New York

Anthony Goicolea

The adolescent male fantasies and youth-obsessed sensuality that imbue much of Anthony Goicolea’s art have often made his work seem to add up to little more than eye candy. The 2001–2002 “Detention” series, for example, comprises digitally manipulated photographs in which schoolboy clones of the artist pose in various fanciful settings. This show encouraged a new look at his work, revealing a more serious side to his biography-driven practice.

Titled “Once Removed,” the exhibition was—like two gallery presentations earlier this year in London and Los Angeles, and a show in spring at Denver’s Museum of Contemporary Art—a product of Goicolea’s first trip to Havana, where his parents and grandparents once lived. The body of work created after this 2008 visit includes drawings of old family photographs and pictures taken during his stay, as well as a family tree and other more personal investigations. At Postmasters, Goicolea expanded upon the metaphoric and heavily nostalgic process of reconstruction and reclamation at play in those pieces.

For the three-panel painting Night Sitting (all works 2009), Goicolea worked from photographs to memorialize four generations of his family at various ages. His relatives are cast as glamorous figures, an effect compounded by the presence in the picture of several high-powered lamps of the kind used on film sets, which illuminate the scene and add a level of theatricality to the piece. The knowingness in the construction of the fantasy these lights imply is of a kind almost entirely absent from the artist’s earlier output. In other pieces, however, he risks being too obvious (as with the missing-person portraits of his relatives tacked to telephone poles and trees in 2008’s “Related” series) in creating allegories for a sense of dislocation and damage. For instance, in the center of the gallery was Transplant (Terrace Garden) an island of small trees, several of which were borrowed from Goicolea’s father’s home in southern Florida. Most were held upright with splints, conveying wear and tear from their journey; one was repaired more forcefully with duct tape.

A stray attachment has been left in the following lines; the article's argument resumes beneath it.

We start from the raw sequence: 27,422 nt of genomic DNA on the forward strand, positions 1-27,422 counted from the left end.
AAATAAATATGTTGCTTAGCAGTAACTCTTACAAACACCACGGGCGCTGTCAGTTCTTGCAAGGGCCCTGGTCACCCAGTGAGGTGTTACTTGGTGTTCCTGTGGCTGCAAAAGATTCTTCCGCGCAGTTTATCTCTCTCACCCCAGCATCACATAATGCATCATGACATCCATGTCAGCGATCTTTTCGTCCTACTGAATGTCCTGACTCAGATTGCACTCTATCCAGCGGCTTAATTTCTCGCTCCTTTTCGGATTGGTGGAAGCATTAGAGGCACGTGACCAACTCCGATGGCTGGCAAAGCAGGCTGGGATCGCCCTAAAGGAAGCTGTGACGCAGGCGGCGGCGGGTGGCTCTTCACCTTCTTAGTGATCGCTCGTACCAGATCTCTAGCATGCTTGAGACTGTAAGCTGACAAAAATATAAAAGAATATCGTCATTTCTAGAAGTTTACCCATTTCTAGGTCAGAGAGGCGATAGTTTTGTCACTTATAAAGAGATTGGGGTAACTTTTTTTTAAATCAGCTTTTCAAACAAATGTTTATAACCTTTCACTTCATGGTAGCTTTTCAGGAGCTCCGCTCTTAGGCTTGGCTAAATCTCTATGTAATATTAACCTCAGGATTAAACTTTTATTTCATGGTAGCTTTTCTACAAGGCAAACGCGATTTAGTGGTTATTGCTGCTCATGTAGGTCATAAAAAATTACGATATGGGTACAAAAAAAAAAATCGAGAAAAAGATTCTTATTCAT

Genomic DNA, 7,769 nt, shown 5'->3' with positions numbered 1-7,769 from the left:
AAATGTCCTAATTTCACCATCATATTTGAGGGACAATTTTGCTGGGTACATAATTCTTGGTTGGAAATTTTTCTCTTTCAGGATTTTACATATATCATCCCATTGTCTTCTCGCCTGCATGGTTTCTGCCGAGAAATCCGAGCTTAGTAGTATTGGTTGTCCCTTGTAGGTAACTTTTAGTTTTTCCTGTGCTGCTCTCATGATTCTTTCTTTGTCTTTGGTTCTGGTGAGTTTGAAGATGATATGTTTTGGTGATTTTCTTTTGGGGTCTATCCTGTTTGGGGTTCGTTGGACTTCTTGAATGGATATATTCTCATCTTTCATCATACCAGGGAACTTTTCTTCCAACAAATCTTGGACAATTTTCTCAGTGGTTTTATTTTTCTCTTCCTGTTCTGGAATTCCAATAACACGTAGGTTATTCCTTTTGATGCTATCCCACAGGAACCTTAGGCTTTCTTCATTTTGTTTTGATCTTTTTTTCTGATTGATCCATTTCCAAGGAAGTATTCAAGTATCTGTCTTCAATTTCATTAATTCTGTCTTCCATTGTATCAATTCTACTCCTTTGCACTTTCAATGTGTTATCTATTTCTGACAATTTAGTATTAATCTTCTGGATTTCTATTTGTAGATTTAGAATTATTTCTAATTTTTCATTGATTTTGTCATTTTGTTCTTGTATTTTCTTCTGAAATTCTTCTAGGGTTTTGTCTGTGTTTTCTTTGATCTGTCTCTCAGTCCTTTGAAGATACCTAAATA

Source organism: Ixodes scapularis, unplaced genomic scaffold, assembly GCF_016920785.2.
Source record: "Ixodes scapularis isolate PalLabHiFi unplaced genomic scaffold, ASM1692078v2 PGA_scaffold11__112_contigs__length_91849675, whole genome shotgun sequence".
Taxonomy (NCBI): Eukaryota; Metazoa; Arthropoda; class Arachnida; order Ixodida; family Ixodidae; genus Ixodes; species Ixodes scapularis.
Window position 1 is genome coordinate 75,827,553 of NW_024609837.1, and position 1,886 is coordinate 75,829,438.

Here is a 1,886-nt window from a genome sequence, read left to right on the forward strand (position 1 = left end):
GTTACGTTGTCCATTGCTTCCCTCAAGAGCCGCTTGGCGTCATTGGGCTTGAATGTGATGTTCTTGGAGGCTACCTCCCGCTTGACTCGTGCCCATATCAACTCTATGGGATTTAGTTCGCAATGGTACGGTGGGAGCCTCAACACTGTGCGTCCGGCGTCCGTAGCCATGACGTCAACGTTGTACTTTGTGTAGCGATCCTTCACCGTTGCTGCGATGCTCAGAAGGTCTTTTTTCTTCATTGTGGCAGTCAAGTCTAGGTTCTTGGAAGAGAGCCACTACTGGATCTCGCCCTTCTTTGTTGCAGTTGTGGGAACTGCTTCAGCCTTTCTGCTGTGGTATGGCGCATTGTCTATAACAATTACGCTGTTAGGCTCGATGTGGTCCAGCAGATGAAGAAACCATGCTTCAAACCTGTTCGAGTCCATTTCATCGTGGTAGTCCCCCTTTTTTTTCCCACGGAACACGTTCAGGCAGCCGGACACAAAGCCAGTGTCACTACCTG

Cement blocks appeared throughout the show, notably under a number of carnivalesque portrait busts of family members. They feature, too, in Foundation, a large photograph of an abandoned construction site under a glorious grove of banyan trees, which pointed up the smart dialectic between landscape and personal history that energized much of the show. Sitio portrays a similar view, this time with the scene of an excavation––or a burial?––surrounded by palm trees and under an impossibly ominous sky.

The blocks were present in one further notable work, a piece that suggests a newfound comfort with ambiguity, as well as Goicolea’s self-constructed resolve in the face of a disrupted family history. Installed in the back room, Displacement was projected from within a scale model of the artist’s family home in Cuba. This moody three-minute-long video, shot at night with an infrared camera, shows the artist carefully pitching cement blocks out of a tiny boat, one by one, as if they were possessions too heavy for a long journey. The symbolism was clear, but the high-pitched sound track of sirens that continually filled the room and spilled out into the rest of the space nagged at other interpretations and issues. One hopes the artist will shed some of his too-blatant references and imagery and refine the themes of his recent works before his first—and surely nearing—midcareer retrospective.

Lauren O’Neill-Butler